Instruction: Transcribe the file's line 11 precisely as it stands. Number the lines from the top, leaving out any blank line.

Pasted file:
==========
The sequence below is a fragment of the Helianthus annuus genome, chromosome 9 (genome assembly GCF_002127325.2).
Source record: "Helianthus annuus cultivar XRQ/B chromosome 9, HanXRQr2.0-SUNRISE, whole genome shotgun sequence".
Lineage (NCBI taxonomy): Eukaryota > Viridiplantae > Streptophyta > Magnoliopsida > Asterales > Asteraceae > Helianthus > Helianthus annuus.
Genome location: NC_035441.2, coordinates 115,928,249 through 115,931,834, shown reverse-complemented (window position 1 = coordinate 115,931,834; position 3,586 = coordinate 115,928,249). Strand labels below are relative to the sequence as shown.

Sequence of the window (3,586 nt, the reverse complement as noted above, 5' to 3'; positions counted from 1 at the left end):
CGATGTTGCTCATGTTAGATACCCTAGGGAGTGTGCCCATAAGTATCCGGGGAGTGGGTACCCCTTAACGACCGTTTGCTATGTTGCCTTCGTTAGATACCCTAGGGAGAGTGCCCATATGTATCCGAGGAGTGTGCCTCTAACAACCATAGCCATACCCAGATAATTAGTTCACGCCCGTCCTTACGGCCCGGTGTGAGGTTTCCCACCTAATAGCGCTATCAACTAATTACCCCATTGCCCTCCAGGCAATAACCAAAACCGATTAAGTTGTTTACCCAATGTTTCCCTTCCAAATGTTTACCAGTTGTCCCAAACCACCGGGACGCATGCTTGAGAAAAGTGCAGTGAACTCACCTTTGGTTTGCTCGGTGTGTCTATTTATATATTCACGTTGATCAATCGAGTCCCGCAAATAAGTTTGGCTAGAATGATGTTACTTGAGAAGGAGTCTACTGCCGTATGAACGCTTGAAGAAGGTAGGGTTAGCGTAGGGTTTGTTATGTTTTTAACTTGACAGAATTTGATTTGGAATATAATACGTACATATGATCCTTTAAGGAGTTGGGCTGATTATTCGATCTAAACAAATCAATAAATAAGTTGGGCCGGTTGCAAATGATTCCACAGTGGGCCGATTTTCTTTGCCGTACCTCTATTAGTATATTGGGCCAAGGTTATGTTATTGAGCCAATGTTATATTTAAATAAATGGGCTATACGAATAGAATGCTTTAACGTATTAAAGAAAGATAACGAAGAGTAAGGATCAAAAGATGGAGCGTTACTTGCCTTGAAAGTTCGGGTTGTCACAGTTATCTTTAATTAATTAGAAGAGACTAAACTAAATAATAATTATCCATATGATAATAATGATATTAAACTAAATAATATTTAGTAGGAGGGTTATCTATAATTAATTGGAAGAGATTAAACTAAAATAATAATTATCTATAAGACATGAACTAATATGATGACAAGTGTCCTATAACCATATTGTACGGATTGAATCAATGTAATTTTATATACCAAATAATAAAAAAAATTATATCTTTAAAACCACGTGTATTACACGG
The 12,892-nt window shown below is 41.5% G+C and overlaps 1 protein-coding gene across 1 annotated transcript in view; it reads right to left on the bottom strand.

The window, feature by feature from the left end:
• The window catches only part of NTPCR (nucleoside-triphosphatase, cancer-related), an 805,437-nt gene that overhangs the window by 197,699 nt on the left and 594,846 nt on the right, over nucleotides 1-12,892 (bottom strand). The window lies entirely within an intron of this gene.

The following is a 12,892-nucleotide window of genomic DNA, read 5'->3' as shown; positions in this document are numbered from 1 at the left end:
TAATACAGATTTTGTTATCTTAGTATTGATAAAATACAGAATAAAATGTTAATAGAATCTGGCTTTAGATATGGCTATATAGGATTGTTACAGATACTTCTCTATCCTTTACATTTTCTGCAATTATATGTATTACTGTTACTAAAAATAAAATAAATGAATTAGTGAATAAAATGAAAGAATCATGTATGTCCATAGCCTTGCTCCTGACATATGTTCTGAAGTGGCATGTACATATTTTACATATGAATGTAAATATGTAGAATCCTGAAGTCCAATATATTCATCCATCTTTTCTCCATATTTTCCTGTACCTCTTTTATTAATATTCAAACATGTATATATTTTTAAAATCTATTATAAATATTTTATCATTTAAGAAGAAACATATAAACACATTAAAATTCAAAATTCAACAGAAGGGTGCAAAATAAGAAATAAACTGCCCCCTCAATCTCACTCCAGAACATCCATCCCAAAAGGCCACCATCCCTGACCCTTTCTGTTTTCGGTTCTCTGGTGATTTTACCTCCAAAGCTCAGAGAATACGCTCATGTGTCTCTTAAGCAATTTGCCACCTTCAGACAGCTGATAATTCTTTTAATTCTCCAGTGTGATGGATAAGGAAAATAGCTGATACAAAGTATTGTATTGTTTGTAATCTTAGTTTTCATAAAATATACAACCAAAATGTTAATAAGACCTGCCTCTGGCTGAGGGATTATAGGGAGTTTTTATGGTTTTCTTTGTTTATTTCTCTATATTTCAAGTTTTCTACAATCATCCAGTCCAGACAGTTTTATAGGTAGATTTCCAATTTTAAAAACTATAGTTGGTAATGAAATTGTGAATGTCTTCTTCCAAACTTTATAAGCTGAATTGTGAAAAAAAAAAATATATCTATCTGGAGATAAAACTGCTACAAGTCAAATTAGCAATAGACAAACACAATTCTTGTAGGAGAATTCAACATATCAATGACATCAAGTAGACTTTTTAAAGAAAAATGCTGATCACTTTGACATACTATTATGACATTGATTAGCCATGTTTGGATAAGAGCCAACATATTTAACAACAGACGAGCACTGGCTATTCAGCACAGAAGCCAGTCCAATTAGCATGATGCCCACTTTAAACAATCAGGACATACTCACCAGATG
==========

TAATACAGATTTTGTTATCTTAGTATTGATAAAATACAGAATAAAATGTTAATAGAATCTGGCTTTAGATATGGCTATATAGGATTGTTACAGATACTTCTCTATCCTTTACATTTTCTGCAATTATATGTATTACTGTTACTAAAAATAAAATAAATGAATTAGTGAATAAAATGAAAGAATCATGTATGTCCATAGCCTTGCTCCTGACATATGTTCTGAAGTGGCATGTACATATTTTACATATGAATGTAAATATGTAGAATCCTGAAGTCCAATATATTCATCCATCTTTTCTCCATATTTTCCTGTACCTCTTTTATTAATATTCAAACATGTATATATTTTTAAAATCTATTATAAATATTTTATCATTTAAGAAGAAACATATAAACACATTAAAATTCAAAATTCAACAGAAGGGTGCAAAATAAGAAATAAACTGCCCCCTCAATCTCACTCCAGAACATCCATCCCAAAAGGCCACCATCCCTGACCCTTTCTGTTTTCGGTTCTCTGGTGATTTTACCTCCAAAGCTCAGAGAATACGCTCATGTGTCTCTTAAGCAATTTGCCACCTTCAGACAGCTGATAATTCTTTTAATTCTCCAGTGTGATGGATAAGGAAAATAGCTGATACAAAGTATTGTATTGTTTGTAATCTTAGTTTTCATAAAATATACAACCAAAATGTTAATAAGACCTGCCTCTGGCTGAGGGATTATAGGGAGTTTTTATGGTTTTCTTTGTTTATTTCTCTATATTTCAAGTTTTCTACAATCATCCAGTCCAGACAGTTTTATAGGTAGATTTCCAATTTTAAAAACTATAGTTGGTAATGAAATTGTGAATGTCTTCTTCCAAACTTTATAAGCTGAATTGTGAAAAAAAAAAATATATCTATCTGGAGATAAAACTGCTACAAGTCAAATTAGCAATAGACAAACACAATTCTTGTAGGAGAATTCAACATATCAATGACATCAAGTAGACTTTTTAAAGAAAAATGCTGATCACTTTGACATACTATTATGACATTGATTAGCCATGTTTGGATAAGAGCCAACATATTTAACAACAGACGAGCACTGGCTATTCAGCACAGAAGCCAGTCCAATTAGCATGATGCCCACTTTAAACAATCAGGACATACTCACCAGATG